Even so, of the various works from 1940 that I have been discussing, Maximoff’s The Guillotine at Work has got to be the most powerful, emotionally speaking, and the most convincing, intellectually speaking, and the most horrifying, morally speaking. The book portrays Lenin as a monster, committed to murders and terror on the hugest of scales. The book documents the portrait. The book recounts the several phases of Lenin’s policy year by year, beginning in April 1918, when the Moscow Anarchists were suppressed. The book explains the mass consequences of Lenin’s policy, beginning with a politically induced famine as early as 1921. The book recounts the gradual destruction of any sort of political freedom in the Soviet Union. The book proposes a few statistical consequences….

You also realize, reading Maximoff’s The Guillotine at Work, that here is a kind of preliminary draft of Solzhenitsyn’s The Gulag Archipelago. Did Solzhenitsyn know anything about Maximoff’s great work? Solzhenitsyn definitely knew some of the imprisoned anarchists. In his novels he describes in a somewhat sympathetic fashion the admirers of Kropotkin, living out their fate in Siberian exile. But he appears not to have known anything about Maximoff. Michael Scammell is the biographer of Solzhenitsyn as well as of Koestler, and, though his biography of Solzhenitsyn is enormous (as is the biography of Koestler), Maximoff’s name never comes up. Anyway, it is hard to imagine how Solzhenitsyn could have stumbled across Maximoff’s fat volume. Maximoff wrote in Russian, but the Chicago Section of the Alexander Berkman Fund published the book in English translation.

It goes without saying that The Guillotine at Work lacks some of the rhetorical force of The Gulag Archipelago. Maximoff was a man of literary talent, even so. In reading his book, you already begin to glimpse the power that Solzhenitsyn’s work would prove to wield decades later. For here, in The Guillotine at Work in 1940, is already a total demolition, intellectually speaking, of what Alexander Berkman called, in a pamphlet of his own, “The Bolshevik Myth”—a total demolition because it blows up the Communist idea at its foundation. And what is that foundation? This is worth defining.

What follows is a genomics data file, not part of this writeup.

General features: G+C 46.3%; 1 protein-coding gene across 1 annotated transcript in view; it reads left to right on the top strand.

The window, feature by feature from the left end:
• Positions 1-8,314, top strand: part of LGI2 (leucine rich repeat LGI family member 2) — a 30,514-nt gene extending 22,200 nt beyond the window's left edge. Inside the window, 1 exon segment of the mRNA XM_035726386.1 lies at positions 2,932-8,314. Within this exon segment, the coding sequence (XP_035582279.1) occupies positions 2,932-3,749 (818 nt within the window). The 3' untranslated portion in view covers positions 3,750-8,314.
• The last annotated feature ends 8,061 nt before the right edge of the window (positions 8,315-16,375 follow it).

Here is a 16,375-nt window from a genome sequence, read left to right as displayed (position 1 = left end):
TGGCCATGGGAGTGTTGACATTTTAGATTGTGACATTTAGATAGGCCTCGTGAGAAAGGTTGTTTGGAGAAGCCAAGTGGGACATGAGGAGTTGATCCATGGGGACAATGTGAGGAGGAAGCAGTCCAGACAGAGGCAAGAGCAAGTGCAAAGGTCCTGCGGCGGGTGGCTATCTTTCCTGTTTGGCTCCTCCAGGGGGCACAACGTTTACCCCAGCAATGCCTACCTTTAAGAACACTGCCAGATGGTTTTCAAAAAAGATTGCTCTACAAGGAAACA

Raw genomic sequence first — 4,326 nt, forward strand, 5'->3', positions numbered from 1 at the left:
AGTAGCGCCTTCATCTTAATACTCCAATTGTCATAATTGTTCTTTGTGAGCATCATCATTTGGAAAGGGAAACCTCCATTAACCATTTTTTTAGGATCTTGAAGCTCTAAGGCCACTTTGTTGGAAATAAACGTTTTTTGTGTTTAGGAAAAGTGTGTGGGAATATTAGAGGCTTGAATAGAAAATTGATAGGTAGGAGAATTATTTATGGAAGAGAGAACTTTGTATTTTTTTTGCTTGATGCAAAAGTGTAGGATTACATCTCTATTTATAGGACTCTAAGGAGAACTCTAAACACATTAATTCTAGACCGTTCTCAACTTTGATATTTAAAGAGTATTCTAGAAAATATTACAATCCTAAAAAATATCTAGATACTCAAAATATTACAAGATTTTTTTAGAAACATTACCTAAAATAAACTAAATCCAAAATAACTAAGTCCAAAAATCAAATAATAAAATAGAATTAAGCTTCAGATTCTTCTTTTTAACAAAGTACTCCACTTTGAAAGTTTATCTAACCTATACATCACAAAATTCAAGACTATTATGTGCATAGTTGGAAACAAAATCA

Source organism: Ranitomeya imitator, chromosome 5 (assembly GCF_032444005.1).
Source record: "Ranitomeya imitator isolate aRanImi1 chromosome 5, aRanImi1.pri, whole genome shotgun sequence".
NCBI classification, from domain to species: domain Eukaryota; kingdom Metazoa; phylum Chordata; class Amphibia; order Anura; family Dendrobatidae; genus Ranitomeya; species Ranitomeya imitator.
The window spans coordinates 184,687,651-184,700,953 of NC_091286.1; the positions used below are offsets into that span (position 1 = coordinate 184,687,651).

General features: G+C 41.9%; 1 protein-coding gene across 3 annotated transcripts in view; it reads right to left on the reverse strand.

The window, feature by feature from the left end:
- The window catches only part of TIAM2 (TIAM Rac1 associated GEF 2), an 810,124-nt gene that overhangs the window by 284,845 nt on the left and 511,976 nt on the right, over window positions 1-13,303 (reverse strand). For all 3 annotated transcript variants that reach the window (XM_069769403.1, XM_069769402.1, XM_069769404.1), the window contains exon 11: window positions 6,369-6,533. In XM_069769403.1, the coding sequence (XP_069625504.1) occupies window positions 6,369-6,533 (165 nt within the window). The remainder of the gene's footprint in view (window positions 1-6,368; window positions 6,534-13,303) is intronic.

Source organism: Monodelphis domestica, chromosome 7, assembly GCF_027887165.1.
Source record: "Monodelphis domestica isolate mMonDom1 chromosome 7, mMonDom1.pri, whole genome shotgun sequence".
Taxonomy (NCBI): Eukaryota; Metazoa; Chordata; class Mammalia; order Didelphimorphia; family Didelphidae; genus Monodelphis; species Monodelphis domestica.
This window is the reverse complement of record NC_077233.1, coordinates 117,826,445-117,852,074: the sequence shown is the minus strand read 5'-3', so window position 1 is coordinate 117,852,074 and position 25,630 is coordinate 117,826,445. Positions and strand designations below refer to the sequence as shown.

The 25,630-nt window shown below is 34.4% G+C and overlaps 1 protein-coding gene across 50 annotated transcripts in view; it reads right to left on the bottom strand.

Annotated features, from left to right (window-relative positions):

Marx, in his own masterwork, Capital, wrote about the horrors of poverty, exploitation, famine, and class inequality. Maximoff writes about similar things. But Maximoff’s masterwork focused mostly on the horrors of incarceration. The Guillotine at Work and The Gulag Archipelago are identical in this respect. These are books about jails, not about wages. Imprisonment, not exploitation. About the Solovietski Monastery and the Moscow Taganka prison, not about factories and farms. These books offered the revelation that, under communism, the old czarist prison system, instead of withering away, had gone into bloom. And the revelation that communism’s prisons had destroyed the old Russian heroes en masse—whole movements of those heroes, not just Peter Kropotkin’s faithful readers and followers, but the Mensheviks, too, the readers of Karl Kautsky, together with the Social-Revolutionaries and everyone else. This was the news that broke communism’s back—the prison news, and not the revelation that, under communism, the proletariat had failed to thrive, even if it was true that, under communism, the proletariat had failed to thrive….

Berman, who has written a great deal about both liberal and illiberal movements, including much recently about Islamic fundamentalism, longs for the days when liberals offered a vigorous and organized intellectual response to totalitarianism:

Reading Scammell’s account, I begin to grow a little indignant about the intellectual scene in our own moment, a couple of generations after the major achievements of the Congress for Cultural Freedom. It is very odd that nothing like the Congress for Cultural Freedom exists in our time. A tremendous intellectual debate is taking place right now across huge portions of the world, with the Islamists on one side and a variety of anti-totalitarian liberals, Muslim and non-Muslim, on the other. But the kinds of liberal congresses and campaigns that Scammell describes have never taken place in our day, not on a grand scale anyway. We have human rights organizations, but we do not have sustained campaigns on behalf of the persecuted liberals in countries where organizations such as the Muslim Brotherhood wield a lot of influence. We do not even have the kinds of congresses or conferences that would allow liberal-minded writers from different countries and speaking different languages to meet each other and discuss their respective experiences and thoughts. Nor do we have any kind of sustained and coordinated effort to translate books and essays from one language to another—not on a truly large scale. On matters such as these, Hook, the old socialists of the American labor movement, Koestler, his comrade Manès Sperber in France, and their various colleagues of the 1940s were way ahead of us.